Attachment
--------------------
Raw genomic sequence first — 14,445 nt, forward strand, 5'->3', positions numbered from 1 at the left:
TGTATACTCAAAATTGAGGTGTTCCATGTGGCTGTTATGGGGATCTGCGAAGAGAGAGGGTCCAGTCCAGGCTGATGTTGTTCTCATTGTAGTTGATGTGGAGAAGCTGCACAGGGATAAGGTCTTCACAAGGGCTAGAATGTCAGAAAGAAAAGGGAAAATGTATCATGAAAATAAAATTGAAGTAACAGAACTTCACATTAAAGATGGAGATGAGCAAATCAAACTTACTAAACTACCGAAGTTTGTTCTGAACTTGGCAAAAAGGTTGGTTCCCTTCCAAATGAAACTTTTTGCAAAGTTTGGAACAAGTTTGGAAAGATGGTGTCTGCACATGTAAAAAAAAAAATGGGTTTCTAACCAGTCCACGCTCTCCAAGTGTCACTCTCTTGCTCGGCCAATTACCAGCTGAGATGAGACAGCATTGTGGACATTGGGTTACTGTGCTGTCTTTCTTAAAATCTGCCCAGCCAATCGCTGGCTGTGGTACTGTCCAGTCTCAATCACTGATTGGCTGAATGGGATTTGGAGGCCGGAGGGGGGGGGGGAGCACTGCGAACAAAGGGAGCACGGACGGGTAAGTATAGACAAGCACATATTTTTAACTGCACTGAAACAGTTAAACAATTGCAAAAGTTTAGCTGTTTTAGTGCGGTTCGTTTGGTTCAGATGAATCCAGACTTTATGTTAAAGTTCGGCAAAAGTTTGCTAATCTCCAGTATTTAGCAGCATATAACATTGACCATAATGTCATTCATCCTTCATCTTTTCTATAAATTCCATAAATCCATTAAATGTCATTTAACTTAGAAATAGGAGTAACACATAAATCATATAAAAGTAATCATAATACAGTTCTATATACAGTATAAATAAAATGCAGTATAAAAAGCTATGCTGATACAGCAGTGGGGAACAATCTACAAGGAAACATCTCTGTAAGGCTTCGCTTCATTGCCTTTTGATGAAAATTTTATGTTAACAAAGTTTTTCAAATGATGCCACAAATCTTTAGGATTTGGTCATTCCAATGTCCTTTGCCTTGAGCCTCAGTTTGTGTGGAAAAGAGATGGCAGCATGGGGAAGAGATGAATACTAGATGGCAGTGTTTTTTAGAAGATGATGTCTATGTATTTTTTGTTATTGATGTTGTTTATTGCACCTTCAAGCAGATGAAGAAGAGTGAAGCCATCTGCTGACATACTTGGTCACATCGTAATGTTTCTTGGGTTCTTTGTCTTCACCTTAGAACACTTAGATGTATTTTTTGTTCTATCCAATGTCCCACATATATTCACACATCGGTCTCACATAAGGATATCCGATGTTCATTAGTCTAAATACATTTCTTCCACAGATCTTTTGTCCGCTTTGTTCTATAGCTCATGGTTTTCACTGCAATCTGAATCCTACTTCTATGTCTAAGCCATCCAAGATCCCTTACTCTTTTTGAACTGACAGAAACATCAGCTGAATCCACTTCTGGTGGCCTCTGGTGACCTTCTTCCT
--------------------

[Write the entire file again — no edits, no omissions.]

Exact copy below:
Raw genomic sequence first — 14,445 nt, forward strand, 5'->3', positions numbered from 1 at the left:
TGTATACTCAAAATTGAGGTGTTCCATGTGGCTGTTATGGGGATCTGCGAAGAGAGAGGGTCCAGTCCAGGCTGATGTTGTTCTCATTGTAGTTGATGTGGAGAAGCTGCACAGGGATAAGGTCTTCACAAGGGCTAGAATGTCAGAAAGAAAAGGGAAAATGTATCATGAAAATAAAATTGAAGTAACAGAACTTCACATTAAAGATGGAGATGAGCAAATCAAACTTACTAAACTACCGAAGTTTGTTCTGAACTTGGCAAAAAGGTTGGTTCCCTTCCAAATGAAACTTTTTGCAAAGTTTGGAACAAGTTTGGAAAGATGGTGTCTGCACATGTAAAAAAAAAAATGGGTTTCTAACCAGTCCACGCTCTCCAAGTGTCACTCTCTTGCTCGGCCAATTACCAGCTGAGATGAGACAGCATTGTGGACATTGGGTTACTGTGCTGTCTTTCTTAAAATCTGCCCAGCCAATCGCTGGCTGTGGTACTGTCCAGTCTCAATCACTGATTGGCTGAATGGGATTTGGAGGCCGGAGGGGGGGGGGGAGCACTGCGAACAAAGGGAGCACGGACGGGTAAGTATAGACAAGCACATATTTTTAACTGCACTGAAACAGTTAAACAATTGCAAAAGTTTAGCTGTTTTAGTGCGGTTCGTTTGGTTCAGATGAATCCAGACTTTATGTTAAAGTTCGGCAAAAGTTTGCTAATCTCCAGTATTTAGCAGCATATAACATTGACCATAATGTCATTCATCCTTCATCTTTTCTATAAATTCCATAAATCCATTAAATGTCATTTAACTTAGAAATAGGAGTAACACATAAATCATATAAAAGTAATCATAATACAGTTCTATATACAGTATAAATAAAATGCAGTATAAAAAGCTATGCTGATACAGCAGTGGGGAACAATCTACAAGGAAACATCTCTGTAAGGCTTCGCTTCATTGCCTTTTGATGAAAATTTTATGTTAACAAAGTTTTTCAAATGATGCCACAAATCTTTAGGATTTGGTCATTCCAATGTCCTTTGCCTTGAGCCTCAGTTTGTGTGGAAAAGAGATGGCAGCATGGGGAAGAGATGAATACTAGATGGCAGTGTTTTTTAGAAGATGATGTCTATGTATTTTTTGTTATTGATGTTGTTTATTGCACCTTCAAGCAGATGAAGAAGAGTGAAGCCATCTGCTGACATACTTGGTCACATCGTAATGTTTCTTGGGTTCTTTGTCTTCACCTTAGAACACTTAGATGTATTTTTTGTTCTATCCAATGTCCCACATATATTCACACATCGGTCTCACATAAGGATATCCGATGTTCATTAGTCTAAATACATTTCTTCCACAGATCTTTTGTCCGCTTTGTTCTATAGCTCATGGTTTTCACTGCAATCTGAATCCTACTTCTATGTCTAAGCCATCCAAGATCCCTTACTCTTTTTGAACTGACAGAAACATCAGCTGAATCCACTTCTGGTGGCCTCTGGTGACCTTCTTCCT